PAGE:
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Japanese telecommunication and automotive giants SoftBank and Honda are teaming up for a joint research program that will look at how fifth generation mobile networks, or 5G, can be used to improve connected car technology.

5G promises higher-capacity connectivity compared to existing 4G standards, and carriers around the world are currently investing in the infrastructure needed to enable its eventual rollout. In fact, both the burgeoning internet of things (IoT) and autonomous vehicle industries will lean heavily on 5G wireless networks.

SoftBank said that it will install “experimental” 5G base stations at Honda R&D’s Takasu Proving Ground, a private test-driving course in northern Japan, with the duo kicking off the 5G-powered joint research venture in April 2018.

Above: Takasu Proving Ground

Covering vehicle-to-vehicle (V2V) and internet-connectivity technologies, SoftBank and Honda will work toward creating new on-board antennas to facilitate communications between high-speed vehicles while also looking at ways to support “recovery” technologies for areas with weak signals.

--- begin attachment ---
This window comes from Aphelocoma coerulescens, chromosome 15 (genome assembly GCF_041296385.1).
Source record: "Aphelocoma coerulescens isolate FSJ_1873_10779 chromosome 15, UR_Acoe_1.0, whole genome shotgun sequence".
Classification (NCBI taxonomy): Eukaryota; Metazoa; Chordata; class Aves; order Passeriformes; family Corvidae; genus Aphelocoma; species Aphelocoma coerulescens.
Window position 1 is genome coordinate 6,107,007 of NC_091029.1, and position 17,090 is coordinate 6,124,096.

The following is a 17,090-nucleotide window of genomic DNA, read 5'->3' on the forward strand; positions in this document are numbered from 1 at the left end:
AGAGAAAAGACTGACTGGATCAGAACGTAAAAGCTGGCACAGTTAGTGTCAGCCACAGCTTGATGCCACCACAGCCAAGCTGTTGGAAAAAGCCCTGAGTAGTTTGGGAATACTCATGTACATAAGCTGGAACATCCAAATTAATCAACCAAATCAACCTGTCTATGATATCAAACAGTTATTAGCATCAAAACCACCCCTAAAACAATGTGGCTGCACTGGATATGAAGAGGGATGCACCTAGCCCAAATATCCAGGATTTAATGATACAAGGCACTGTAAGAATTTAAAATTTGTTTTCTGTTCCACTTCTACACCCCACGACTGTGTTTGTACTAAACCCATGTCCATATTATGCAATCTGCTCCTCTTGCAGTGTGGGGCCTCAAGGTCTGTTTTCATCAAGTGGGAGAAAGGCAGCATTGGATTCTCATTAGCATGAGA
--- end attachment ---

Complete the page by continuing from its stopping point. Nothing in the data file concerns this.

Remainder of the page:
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The two companies have been investing significant resources in future-proofing their respective businesses for the impending IoT and autonomous driving onslaught. Last year, SoftBank and research company Advanced Smart Mobility launched SB Drive, an autonomous vehicle joint venture to “commercialize smart mobility services that utilize self-driving technologies.”

Honda, meanwhile, has been exploring R&D partnerships with Alphabet’s self-driving car unit Waymo and has previously stated that it plans to have autonomous cars on highways by 2020.

Pivotal to these plans will be wireless infrastructure capable of supporting the transfer of vast amounts of data, which is why these 5G trials could prove beneficial.

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